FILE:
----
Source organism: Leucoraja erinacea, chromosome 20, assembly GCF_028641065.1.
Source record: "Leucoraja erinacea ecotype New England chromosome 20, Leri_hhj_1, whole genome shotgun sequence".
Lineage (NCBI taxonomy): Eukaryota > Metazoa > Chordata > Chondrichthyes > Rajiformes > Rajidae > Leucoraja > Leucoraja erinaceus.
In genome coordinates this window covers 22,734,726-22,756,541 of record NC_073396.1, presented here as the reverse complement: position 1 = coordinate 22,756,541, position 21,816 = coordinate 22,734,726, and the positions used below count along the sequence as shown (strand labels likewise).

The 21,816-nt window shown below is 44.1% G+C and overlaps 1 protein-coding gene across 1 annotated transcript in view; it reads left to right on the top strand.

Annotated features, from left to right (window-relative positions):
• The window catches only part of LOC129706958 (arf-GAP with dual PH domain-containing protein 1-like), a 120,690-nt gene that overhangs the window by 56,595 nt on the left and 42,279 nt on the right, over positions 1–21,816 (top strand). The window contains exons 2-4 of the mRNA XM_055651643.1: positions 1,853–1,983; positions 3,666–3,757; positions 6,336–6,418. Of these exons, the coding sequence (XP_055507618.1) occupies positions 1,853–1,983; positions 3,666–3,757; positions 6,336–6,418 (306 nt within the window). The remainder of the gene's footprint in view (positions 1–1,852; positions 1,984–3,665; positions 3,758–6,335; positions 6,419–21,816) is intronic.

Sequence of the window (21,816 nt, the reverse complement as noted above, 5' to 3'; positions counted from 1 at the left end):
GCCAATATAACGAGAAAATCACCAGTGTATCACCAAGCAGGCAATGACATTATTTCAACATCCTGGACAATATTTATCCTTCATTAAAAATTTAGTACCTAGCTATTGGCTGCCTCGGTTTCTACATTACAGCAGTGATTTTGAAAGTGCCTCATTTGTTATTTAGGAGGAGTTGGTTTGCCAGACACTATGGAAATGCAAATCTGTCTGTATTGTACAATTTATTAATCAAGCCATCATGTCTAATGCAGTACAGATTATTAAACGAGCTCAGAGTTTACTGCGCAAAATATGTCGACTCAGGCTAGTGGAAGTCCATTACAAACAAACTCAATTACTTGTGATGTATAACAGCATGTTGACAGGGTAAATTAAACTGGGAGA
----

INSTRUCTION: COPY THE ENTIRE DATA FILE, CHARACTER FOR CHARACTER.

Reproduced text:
Source organism: Leucoraja erinacea, chromosome 20, assembly GCF_028641065.1.
Source record: "Leucoraja erinacea ecotype New England chromosome 20, Leri_hhj_1, whole genome shotgun sequence".
Lineage (NCBI taxonomy): Eukaryota > Metazoa > Chordata > Chondrichthyes > Rajiformes > Rajidae > Leucoraja > Leucoraja erinaceus.
In genome coordinates this window covers 22,734,726-22,756,541 of record NC_073396.1, presented here as the reverse complement: position 1 = coordinate 22,756,541, position 21,816 = coordinate 22,734,726, and the positions used below count along the sequence as shown (strand labels likewise).

The 21,816-nt window shown below is 44.1% G+C and overlaps 1 protein-coding gene across 1 annotated transcript in view; it reads left to right on the top strand.

Annotated features, from left to right (window-relative positions):
• The window catches only part of LOC129706958 (arf-GAP with dual PH domain-containing protein 1-like), a 120,690-nt gene that overhangs the window by 56,595 nt on the left and 42,279 nt on the right, over positions 1–21,816 (top strand). The window contains exons 2-4 of the mRNA XM_055651643.1: positions 1,853–1,983; positions 3,666–3,757; positions 6,336–6,418. Of these exons, the coding sequence (XP_055507618.1) occupies positions 1,853–1,983; positions 3,666–3,757; positions 6,336–6,418 (306 nt within the window). The remainder of the gene's footprint in view (positions 1–1,852; positions 1,984–3,665; positions 3,758–6,335; positions 6,419–21,816) is intronic.

Sequence of the window (21,816 nt, the reverse complement as noted above, 5' to 3'; positions counted from 1 at the left end):
GCCAATATAACGAGAAAATCACCAGTGTATCACCAAGCAGGCAATGACATTATTTCAACATCCTGGACAATATTTATCCTTCATTAAAAATTTAGTACCTAGCTATTGGCTGCCTCGGTTTCTACATTACAGCAGTGATTTTGAAAGTGCCTCATTTGTTATTTAGGAGGAGTTGGTTTGCCAGACACTATGGAAATGCAAATCTGTCTGTATTGTACAATTTATTAATCAAGCCATCATGTCTAATGCAGTACAGATTATTAAACGAGCTCAGAGTTTACTGCGCAAAATATGTCGACTCAGGCTAGTGGAAGTCCATTACAAACAAACTCAATTACTTGTGATGTATAACAGCATGTTGACAGGGTAAATTAAACTGGGAGA